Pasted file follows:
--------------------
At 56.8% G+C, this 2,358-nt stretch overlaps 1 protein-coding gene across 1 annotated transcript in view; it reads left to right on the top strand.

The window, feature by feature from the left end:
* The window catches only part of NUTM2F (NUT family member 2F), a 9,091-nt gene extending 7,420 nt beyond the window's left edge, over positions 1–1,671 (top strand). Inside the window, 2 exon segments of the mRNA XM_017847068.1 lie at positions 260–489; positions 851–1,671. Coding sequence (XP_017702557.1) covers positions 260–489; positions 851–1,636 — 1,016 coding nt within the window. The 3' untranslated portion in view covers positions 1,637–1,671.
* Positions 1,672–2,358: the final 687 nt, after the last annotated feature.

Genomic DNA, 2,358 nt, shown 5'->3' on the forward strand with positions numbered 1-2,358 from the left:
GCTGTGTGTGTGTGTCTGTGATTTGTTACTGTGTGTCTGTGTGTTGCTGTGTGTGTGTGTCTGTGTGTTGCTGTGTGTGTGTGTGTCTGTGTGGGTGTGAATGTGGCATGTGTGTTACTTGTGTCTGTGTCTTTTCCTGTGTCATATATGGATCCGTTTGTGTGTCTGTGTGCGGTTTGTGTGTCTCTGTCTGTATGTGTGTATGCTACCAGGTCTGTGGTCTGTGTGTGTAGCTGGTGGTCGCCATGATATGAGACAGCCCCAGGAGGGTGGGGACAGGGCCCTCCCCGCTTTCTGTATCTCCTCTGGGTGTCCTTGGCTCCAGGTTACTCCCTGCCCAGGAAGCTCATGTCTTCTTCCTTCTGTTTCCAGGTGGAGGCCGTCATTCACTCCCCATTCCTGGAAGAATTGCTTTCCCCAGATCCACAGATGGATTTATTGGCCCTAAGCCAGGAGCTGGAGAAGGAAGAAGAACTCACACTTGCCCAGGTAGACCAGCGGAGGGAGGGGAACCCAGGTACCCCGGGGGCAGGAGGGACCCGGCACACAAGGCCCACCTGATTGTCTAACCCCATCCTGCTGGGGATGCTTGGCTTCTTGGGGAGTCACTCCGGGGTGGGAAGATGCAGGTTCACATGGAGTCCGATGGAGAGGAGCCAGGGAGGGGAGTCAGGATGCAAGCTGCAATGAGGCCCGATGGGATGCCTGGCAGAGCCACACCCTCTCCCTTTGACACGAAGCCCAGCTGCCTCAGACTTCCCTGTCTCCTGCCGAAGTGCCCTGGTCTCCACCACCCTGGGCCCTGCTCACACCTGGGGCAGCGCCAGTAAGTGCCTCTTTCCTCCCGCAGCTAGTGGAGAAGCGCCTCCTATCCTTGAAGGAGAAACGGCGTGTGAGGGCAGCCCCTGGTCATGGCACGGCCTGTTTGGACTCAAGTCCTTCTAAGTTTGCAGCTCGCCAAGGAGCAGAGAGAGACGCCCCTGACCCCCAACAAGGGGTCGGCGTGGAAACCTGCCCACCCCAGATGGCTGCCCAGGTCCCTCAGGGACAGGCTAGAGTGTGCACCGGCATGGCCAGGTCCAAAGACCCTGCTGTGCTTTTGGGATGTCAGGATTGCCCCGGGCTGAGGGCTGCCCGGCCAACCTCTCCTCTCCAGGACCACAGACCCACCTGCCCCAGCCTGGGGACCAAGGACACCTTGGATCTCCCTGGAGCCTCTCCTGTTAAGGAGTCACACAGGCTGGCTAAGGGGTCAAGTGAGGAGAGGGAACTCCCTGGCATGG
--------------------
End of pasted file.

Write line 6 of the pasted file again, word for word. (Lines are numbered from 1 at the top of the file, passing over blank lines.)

GCTGTGTGTGTGTGTCTGTGATTTGTTACTGTGTGTCTGTGTGTTGCTGTGTGTGTGTGTCTGTGTGTTGCTGTGTGTGTGTGTGTCTGTGTGGGTGTGAATGTGGCATGTGTGTTACTTGTGTCTGTGTCTTTTCCTGTGTCATATATGGATCCGTTTGTGTGTCTGTGTGCGGTTTGTGTGTCTCTGTCTGTATGTGTGTATGCTACCAGGTCTGTGGTCTGTGTGTGTAGCTGGTGGTCGCCATGATATGAGACAGCCCCAGGAGGGTGGGGACAGGGCCCTCCCCGCTTTCTGTATCTCCTCTGGGTGTCCTTGGCTCCAGGTTACTCCCTGCCCAGGAAGCTCATGTCTTCTTCCTTCTGTTTCCAGGTGGAGGCCGTCATTCACTCCCCATTCCTGGAAGAATTGCTTTCCCCAGATCCACAGATGGATTTATTGGCCCTAAGCCAGGAGCTGGAGAAGGAAGAAGAACTCACACTTGCCCAGGTAGACCAGCGGAGGGAGGGGAACCCAGGTACCCCGGGGGCAGGAGGGACCCGGCACACAAGGCCCACCTGATTGTCTAACCCCATCCTGCTGGGGATGCTTGGCTTCTTGGGGAGTCACTCCGGGGTGGGAAGATGCAGGTTCACATGGAGTCCGATGGAGAGGAGCCAGGGAGGGGAGTCAGGATGCAAGCTGCAATGAGGCCCGATGGGATGCCTGGCAGAGCCACACCCTCTCCCTTTGACACGAAGCCCAGCTGCCTCAGACTTCCCTGTCTCCTGCCGAAGTGCCCTGGTCTCCACCACCCTGGGCCCTGCTCACACCTGGGGCAGCGCCAGTAAGTGCCTCTTTCCTCCCGCAGCTAGTGGAGAAGCGCCTCCTATCCTTGAAGGAGAAACGGCGTGTGAGGGCAGCCCCTGGTCATGGCACGGCCTGTTTGGACTCAAGTCCTTCTAAGTTTGCAGCTCGCCAAGGAGCAGAGAGAGACGCCCCTGACCCCCAACAAGGGGTCGGCGTGGAAACCTGCCCACCCCAGATGGCTGCCCAGGTCCCTCAGGGACAGGCTAGAGTGTGCACCGGCATGGCCAGGTCCAAAGACCCTGCTGTGCTTTTGGGATGTCAGGATTGCCCCGGGCTGAGGGCTGCCCGGCCAACCTCTCCTCTCCAGGACCACAGACCCACCTGCCCCAGCCTGGGGACCAAGGACACCTTGGATCTCCCTGGAGCCTCTCCTGTTAAGGAGTCACACAGGCTGGCTAAGGGGTCAAGTGAGGAGAGGGAACTCCCTGGCATGG